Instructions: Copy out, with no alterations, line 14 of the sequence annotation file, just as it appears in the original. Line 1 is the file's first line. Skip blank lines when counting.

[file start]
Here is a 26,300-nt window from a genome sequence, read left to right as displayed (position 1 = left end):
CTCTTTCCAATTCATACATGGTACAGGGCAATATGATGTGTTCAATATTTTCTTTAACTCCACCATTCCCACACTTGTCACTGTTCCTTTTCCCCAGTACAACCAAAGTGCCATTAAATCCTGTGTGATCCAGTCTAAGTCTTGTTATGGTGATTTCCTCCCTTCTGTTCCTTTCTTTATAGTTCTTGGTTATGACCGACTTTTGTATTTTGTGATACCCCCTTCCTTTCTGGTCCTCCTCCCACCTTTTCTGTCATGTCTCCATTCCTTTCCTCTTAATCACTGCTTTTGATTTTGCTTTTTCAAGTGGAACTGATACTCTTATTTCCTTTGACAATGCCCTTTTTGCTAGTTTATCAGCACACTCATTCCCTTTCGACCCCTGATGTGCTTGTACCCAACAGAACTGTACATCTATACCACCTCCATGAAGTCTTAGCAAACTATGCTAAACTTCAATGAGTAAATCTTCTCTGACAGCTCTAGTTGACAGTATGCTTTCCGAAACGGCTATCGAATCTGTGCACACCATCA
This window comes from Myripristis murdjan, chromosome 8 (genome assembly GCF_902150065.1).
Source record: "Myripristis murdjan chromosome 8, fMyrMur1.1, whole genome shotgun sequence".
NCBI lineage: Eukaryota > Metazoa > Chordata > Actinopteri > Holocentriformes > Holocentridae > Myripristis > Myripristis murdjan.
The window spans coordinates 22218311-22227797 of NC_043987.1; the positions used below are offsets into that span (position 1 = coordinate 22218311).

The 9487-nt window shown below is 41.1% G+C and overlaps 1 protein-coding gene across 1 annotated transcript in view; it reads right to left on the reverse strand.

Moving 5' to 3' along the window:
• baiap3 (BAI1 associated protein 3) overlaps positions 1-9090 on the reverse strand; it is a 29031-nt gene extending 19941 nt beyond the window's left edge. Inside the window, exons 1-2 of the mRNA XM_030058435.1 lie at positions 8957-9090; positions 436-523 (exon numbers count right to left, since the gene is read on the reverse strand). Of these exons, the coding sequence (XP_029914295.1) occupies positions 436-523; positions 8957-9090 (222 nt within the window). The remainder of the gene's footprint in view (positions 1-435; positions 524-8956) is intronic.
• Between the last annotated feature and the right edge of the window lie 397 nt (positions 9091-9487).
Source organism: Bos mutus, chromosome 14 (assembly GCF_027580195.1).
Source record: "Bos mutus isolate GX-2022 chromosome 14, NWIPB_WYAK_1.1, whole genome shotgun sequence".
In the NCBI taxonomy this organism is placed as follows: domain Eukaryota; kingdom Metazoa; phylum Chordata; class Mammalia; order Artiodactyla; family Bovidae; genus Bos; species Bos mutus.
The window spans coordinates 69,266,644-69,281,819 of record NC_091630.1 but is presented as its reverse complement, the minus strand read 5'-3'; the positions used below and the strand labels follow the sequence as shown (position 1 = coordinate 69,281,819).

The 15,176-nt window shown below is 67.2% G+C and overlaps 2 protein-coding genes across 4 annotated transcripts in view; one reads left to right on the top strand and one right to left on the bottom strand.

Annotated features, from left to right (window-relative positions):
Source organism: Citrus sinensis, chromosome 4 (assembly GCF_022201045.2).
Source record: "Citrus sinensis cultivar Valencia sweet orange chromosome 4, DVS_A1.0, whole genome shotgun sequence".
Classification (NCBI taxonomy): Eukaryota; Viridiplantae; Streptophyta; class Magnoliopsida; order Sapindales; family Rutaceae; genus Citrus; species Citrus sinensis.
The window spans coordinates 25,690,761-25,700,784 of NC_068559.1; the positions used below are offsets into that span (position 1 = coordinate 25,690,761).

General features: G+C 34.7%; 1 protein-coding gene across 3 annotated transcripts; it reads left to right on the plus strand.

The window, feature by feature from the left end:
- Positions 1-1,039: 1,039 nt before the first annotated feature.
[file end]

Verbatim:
The window spans coordinates 69,266,644-69,281,819 of record NC_091630.1 but is presented as its reverse complement, the minus strand read 5'-3'; the positions used below and the strand labels follow the sequence as shown (position 1 = coordinate 69,281,819).